St. Louis joins national ‘Built for Zero’ initiative to bring veteran homelessness to zero

ST. LOUIS – Seeking shelter from summer’s sweltering hot temperatures doesn’t always come easy; especially for those people who are less fortunate.

But the City of St. Louis wants to change that, permanently.

Joining more than 70 communities across the nation, it’s the city’s newest approach that will use person-specific real-time data to monitor the homeless population so that chronic and veteran homelessness is one day down to zero.

“When I became a social worker, the idea was to work myself out of a job,” said Irene Agustin, the director of human services for the City of St. Louis. “So in terms of reducing and ending homelessness, we are, in essence, working ourselves out of a job but it’s for the greater good.”

“We can assess people until we are blue in the face but really it’s connecting them to housing, we need landlords to understand the population that we are working with and to work with our nonprofit agencies so that we can keep people housed.”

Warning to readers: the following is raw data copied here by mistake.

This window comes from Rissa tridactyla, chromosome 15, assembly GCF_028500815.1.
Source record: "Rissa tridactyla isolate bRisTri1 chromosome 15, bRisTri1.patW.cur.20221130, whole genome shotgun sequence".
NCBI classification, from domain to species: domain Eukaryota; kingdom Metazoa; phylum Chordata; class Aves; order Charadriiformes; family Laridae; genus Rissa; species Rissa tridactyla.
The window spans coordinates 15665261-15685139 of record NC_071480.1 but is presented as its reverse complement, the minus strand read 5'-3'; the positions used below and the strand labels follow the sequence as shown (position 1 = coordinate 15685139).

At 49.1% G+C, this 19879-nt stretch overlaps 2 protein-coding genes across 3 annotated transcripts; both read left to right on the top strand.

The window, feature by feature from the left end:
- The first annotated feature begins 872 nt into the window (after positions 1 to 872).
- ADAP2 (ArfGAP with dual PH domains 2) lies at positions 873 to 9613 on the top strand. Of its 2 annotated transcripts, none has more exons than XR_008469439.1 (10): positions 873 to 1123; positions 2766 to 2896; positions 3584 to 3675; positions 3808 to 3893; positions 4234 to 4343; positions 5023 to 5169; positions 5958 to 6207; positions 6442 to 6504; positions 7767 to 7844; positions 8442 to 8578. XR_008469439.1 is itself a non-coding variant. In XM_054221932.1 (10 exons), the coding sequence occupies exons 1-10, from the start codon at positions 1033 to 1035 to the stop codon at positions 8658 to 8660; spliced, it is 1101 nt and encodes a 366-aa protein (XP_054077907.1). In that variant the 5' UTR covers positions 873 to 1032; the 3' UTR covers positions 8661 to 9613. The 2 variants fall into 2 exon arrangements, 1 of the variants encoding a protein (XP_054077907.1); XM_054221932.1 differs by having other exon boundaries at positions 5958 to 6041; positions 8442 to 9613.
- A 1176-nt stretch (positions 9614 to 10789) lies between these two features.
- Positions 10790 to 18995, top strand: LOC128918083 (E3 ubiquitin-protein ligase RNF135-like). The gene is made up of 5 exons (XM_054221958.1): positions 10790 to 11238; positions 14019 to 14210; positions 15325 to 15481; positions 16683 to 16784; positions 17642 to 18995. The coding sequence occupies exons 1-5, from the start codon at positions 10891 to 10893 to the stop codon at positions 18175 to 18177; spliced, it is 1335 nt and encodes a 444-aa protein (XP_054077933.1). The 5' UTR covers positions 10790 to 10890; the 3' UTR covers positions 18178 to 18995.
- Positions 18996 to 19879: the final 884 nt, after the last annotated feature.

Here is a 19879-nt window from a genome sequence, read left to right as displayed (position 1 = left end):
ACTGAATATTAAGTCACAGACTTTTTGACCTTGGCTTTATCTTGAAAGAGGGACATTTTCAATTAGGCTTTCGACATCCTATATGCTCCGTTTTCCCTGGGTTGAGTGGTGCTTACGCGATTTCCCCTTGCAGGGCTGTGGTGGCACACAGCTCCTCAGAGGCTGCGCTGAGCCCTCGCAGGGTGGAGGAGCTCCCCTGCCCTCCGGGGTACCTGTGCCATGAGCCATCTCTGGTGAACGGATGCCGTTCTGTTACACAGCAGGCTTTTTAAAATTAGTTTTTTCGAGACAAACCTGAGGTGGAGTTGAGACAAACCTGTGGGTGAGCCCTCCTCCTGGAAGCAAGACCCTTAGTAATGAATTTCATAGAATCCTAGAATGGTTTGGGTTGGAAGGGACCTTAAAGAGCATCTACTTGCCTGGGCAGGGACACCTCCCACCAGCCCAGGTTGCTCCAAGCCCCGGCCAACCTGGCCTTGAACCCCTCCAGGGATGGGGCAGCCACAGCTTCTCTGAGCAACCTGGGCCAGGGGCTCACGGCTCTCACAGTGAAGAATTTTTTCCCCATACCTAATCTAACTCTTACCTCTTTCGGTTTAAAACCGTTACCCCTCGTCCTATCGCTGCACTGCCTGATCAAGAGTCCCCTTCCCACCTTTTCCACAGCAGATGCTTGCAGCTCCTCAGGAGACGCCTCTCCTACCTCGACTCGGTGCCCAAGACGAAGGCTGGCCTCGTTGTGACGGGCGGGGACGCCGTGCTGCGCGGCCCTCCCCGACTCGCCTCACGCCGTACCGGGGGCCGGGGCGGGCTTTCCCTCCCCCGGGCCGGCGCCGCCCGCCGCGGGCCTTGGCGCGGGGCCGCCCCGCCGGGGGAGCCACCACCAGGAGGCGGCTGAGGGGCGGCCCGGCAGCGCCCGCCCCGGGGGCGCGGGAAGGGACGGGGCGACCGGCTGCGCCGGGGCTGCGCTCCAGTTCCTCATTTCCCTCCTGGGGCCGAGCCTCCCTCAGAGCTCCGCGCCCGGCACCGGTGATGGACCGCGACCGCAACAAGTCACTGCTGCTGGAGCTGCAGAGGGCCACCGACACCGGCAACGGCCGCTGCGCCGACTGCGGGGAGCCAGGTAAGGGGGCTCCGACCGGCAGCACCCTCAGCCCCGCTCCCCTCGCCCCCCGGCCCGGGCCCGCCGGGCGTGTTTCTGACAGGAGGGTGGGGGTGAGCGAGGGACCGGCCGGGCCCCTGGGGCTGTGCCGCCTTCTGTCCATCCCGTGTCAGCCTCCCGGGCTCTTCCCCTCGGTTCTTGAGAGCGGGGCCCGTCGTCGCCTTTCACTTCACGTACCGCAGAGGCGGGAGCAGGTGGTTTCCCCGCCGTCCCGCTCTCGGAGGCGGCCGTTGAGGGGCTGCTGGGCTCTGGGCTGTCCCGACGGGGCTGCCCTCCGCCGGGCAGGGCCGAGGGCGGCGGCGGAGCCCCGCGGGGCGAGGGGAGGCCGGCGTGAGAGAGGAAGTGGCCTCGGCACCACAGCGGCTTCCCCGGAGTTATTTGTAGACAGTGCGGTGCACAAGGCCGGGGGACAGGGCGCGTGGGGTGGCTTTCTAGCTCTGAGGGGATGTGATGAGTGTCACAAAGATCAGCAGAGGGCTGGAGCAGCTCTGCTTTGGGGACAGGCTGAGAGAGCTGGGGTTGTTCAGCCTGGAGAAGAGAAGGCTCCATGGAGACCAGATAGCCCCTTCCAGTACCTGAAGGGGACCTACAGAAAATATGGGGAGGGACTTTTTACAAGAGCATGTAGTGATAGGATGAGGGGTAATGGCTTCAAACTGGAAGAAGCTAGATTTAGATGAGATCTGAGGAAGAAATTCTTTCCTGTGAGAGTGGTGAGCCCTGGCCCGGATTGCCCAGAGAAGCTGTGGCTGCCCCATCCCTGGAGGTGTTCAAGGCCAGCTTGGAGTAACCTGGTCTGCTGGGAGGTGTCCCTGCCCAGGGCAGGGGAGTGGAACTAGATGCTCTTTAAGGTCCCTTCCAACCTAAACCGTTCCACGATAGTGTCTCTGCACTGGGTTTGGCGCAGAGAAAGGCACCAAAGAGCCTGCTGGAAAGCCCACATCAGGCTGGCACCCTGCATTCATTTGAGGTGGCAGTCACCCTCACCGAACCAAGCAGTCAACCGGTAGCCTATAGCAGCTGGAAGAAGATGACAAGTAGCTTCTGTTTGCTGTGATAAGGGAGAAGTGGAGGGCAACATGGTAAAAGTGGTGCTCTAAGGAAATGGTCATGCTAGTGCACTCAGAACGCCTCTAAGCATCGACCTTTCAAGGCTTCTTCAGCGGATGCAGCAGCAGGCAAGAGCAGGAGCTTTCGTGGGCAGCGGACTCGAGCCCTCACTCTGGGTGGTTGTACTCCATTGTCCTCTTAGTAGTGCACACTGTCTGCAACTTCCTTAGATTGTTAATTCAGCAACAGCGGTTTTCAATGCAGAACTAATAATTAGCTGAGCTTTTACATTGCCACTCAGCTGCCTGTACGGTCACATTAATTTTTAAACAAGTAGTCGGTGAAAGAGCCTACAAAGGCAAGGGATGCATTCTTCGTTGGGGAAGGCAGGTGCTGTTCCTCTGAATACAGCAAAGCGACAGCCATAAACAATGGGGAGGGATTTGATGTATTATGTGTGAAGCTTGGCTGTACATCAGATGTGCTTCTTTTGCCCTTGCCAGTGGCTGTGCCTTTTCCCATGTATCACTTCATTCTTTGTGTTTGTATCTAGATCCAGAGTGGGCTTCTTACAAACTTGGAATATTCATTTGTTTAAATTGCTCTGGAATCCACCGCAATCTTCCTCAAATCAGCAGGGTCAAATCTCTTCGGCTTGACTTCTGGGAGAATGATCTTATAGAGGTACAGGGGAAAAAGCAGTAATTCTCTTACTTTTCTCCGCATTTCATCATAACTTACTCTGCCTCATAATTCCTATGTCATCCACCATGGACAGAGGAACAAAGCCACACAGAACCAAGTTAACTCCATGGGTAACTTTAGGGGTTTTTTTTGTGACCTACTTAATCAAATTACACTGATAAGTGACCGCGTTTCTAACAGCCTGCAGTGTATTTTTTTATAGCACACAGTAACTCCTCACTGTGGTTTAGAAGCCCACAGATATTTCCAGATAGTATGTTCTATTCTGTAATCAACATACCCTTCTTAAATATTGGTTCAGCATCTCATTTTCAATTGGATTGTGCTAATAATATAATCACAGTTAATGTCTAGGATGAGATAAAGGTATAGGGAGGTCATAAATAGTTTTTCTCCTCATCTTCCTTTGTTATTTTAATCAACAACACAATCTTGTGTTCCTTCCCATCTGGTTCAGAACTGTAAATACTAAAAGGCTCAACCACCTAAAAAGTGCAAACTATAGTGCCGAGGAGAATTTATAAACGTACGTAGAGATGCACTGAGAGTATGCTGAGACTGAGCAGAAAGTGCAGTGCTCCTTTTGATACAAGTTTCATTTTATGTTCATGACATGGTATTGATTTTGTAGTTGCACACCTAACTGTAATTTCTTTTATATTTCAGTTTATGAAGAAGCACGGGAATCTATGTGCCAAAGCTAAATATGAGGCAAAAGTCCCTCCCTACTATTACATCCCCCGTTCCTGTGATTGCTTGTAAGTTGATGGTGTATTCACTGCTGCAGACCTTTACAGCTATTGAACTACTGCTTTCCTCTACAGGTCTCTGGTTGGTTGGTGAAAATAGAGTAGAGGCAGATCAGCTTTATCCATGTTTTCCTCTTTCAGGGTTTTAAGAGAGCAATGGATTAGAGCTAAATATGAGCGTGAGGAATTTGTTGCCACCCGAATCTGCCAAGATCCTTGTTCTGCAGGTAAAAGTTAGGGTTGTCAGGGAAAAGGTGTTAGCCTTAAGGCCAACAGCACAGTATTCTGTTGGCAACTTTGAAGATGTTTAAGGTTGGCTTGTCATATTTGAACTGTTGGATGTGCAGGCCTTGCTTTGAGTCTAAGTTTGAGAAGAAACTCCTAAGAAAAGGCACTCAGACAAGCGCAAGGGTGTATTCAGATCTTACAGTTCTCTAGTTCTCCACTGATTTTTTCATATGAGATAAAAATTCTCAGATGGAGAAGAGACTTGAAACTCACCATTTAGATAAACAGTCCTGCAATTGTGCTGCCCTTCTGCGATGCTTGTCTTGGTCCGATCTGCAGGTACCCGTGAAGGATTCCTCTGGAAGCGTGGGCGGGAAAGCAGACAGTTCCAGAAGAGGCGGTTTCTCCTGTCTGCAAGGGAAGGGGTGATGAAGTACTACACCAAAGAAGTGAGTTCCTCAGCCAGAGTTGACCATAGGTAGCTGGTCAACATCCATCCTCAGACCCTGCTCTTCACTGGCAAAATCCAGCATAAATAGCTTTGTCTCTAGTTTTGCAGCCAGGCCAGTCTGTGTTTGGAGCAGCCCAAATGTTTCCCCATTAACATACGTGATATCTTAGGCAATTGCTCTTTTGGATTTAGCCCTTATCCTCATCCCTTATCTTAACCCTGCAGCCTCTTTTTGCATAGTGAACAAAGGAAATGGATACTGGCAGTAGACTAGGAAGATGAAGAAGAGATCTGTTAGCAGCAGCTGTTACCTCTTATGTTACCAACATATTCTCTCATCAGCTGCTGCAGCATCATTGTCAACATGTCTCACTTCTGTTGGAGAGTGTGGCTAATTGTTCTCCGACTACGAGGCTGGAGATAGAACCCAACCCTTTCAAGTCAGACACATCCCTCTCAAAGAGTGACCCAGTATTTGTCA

Richard LaPlume of DePaul USA St. Louis is one of the many partners the initiative seeks to utilize help from, in order to provide permanent housing and support for homeless communities.

“I can say that our program, we have housed over 50 people,” said LaPlume. “Our agency has housed over a 100 people and in housing throughout the City of St. Louis.”

St. Louis resident Joyce Alexander said if it wasn’t for people like LaPlume, she would’ve never gotten out of living a homeless person’s life.

For years, the 65-year-old was involved in an abusive relationship, drugs, and alcohol, which she said forced her to live on the streets.

“I just didn’t care and I had family; but they wouldn’t even come down and see about me,” said Alexander.

She said one day she realized she was tired of being tired and sought the help of a case manager who, in turn, connected her with various community resources that eventually led her to find a place of her own – an air-conditioned apartment on Elenore Street in south St. Louis City.

“I’m eating my own food, I’m paying my own bills, and I’m very independent, and I thank God for that,” Alexander said.

Alexander said she has a message for those who are living the life that she once lived.

“You can get your life together, I’m a prime example; because everything is not bad,” she said.

Meanwhile, Agustin said its Point-in-Time (PIT) count of sheltered and unsheltered homeless persons on a single night in January, showed that the city is experiencing about 26 percent reduction in its homeless population.